Heritage Turkey Breeds

With the rise of commercial turkey breeds, there has been a decline in the number of heritage breeds that used to be reared in the past for their meat. Most heritage turkeys cannot compete with modern ones that have higher meat production rates. 

However, heritage turkeys possess several noteworthy advantages. They can reproduce naturally, live relatively longer, and, according to some food critics and chefs, taste better than industrially bred turkeys. This has led to an increased interest in rearing these turkeys, but most of them are at risk, with an estimated 25,000 total heritage turkeys left (in contrast, there are more than 200,000,000 commercially reared turkeys).

Heritage Turkey Breeds

List of Rare Heritage Turkey Breeds

Turkey BreedOriginWeight (in lbs.)
AuburnUnited States, specifically PhiladelphiaMale: 35
Female: 19
Beltsville Small WhiteUnited StatesMale: 15
Female: 9
Bourbon RedUnited StatesMale: 33
Female: 18
Blue SlateUnited StatesMale: 33
Female: 18
BronzeUnited KingdomMale: 38
Female: 22
Jersey BuffUnited States, specifically New JerseyMale: 28
Female: 18
Midget WhiteUnited StatesMale: 13
Female: 10
NarragansettUnited States, specifically New EnglandMale: 28
Female: 16
Norfolk BlackUnited KingdomMale: 23
Female: 14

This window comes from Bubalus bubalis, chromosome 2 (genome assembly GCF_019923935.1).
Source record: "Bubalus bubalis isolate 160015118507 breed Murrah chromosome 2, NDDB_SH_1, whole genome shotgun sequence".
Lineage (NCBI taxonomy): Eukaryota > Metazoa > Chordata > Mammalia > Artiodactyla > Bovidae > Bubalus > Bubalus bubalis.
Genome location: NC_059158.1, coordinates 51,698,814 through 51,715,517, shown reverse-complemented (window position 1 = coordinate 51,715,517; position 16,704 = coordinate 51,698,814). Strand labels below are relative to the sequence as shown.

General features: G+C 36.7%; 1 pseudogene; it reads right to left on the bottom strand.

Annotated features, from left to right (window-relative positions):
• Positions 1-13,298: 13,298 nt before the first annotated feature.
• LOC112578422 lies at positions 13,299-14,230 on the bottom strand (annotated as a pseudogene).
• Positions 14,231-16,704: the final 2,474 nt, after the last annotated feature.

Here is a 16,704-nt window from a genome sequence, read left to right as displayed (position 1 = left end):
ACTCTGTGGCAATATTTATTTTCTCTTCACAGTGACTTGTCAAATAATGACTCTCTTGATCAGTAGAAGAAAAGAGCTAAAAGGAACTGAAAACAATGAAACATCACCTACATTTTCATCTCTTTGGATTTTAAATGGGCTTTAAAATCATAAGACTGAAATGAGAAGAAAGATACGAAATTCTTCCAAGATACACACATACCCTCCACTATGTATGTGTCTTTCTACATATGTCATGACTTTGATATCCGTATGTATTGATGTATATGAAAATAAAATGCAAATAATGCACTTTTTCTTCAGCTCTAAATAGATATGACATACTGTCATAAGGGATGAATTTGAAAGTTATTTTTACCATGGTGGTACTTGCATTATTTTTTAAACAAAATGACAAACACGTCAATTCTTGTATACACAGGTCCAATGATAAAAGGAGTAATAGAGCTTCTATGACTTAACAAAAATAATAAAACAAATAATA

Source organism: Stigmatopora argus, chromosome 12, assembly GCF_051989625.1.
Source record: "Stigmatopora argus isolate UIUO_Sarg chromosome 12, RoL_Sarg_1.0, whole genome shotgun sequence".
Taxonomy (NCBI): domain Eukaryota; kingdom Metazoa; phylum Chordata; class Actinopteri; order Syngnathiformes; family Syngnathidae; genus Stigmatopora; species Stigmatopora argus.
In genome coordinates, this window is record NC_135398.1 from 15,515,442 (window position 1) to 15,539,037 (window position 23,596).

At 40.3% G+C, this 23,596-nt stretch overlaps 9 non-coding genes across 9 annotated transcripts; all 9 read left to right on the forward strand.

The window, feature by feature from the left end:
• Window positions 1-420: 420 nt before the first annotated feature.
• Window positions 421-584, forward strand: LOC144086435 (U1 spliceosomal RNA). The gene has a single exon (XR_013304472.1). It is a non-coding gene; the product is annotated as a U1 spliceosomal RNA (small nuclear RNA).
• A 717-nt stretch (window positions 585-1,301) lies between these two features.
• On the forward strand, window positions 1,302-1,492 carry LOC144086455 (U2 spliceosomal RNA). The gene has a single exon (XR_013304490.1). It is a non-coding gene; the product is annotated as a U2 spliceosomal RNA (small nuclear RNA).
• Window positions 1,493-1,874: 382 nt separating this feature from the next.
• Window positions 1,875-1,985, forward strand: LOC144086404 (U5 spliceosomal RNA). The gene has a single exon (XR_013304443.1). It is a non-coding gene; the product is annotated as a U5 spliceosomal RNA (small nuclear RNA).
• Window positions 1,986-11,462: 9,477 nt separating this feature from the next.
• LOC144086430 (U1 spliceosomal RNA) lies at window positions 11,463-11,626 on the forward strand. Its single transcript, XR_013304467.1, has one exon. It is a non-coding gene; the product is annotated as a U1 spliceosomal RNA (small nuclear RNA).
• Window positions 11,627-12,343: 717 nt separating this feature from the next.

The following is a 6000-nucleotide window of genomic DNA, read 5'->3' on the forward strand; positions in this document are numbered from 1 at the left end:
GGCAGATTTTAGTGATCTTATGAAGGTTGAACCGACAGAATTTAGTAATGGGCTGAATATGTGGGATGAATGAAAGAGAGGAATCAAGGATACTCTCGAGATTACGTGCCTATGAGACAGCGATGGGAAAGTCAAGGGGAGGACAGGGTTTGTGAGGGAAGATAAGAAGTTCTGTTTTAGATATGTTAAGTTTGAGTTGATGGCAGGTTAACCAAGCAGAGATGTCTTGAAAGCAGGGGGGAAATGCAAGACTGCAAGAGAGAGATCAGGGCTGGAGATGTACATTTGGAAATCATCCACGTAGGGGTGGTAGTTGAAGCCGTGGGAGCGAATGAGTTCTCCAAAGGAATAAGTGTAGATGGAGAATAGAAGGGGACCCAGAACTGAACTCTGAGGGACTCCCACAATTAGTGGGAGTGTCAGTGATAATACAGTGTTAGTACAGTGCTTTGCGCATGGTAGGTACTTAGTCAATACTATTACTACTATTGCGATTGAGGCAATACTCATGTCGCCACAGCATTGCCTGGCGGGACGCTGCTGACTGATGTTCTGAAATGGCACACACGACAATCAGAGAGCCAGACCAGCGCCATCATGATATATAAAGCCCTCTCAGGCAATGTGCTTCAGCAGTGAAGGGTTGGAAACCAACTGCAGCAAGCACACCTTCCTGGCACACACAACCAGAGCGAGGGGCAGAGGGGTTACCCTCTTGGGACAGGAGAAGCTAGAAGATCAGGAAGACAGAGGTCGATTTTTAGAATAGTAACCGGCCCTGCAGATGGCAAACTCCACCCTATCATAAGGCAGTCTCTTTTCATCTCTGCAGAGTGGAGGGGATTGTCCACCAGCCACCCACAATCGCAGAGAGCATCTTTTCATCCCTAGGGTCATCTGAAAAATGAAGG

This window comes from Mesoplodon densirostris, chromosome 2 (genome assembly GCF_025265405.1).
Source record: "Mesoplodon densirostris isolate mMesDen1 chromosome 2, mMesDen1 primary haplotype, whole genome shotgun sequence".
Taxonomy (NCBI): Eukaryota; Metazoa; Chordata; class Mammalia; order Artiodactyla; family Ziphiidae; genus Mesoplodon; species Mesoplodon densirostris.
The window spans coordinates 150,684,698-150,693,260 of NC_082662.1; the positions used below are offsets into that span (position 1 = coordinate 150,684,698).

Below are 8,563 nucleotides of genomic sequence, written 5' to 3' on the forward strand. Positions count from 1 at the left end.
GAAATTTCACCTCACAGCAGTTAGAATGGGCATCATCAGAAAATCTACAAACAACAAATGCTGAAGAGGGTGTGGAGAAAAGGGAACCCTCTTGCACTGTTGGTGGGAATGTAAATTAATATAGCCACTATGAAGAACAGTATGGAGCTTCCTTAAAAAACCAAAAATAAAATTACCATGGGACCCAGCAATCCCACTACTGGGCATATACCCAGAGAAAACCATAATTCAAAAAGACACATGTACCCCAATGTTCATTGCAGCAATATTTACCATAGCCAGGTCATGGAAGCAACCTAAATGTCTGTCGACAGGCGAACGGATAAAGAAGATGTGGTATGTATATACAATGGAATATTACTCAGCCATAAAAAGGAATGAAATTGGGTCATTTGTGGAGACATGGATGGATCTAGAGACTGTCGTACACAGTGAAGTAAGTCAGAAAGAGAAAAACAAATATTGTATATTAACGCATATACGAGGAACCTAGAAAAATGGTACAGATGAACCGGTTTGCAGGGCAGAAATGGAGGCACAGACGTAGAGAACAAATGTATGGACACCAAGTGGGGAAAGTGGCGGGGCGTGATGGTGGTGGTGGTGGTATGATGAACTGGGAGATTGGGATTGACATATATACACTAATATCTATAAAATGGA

Royal PalmUnited StatesMale: 22
Female: 12
White HollandIn the Netherlands, however, this is unclearMale: 33
Female: 18


1. What is the best heritage turkey for meat?

The Bourbon Red is believed to have the most flavorful meat out of all heritage turkeys.

2. What is the difference between heirloom and heritage turkeys?

Heirloom turkeys are generally a cross between modern and heritage turkeys to imbibe some of the properties of the heritage breed in the modern breed.

3. Can heritage turkeys free range?

Yes, heritage turkeys are actually better than modern turkeys at grazing and free ranging. However, heritage turkeys are more likely to fly away than modern breeds, so raising them on a free range carries some risk. Also, free range turkeys risk being attacked by predators like foxes, feral dogs and cats, and birds of prey like eagles, falcons, and hawks.

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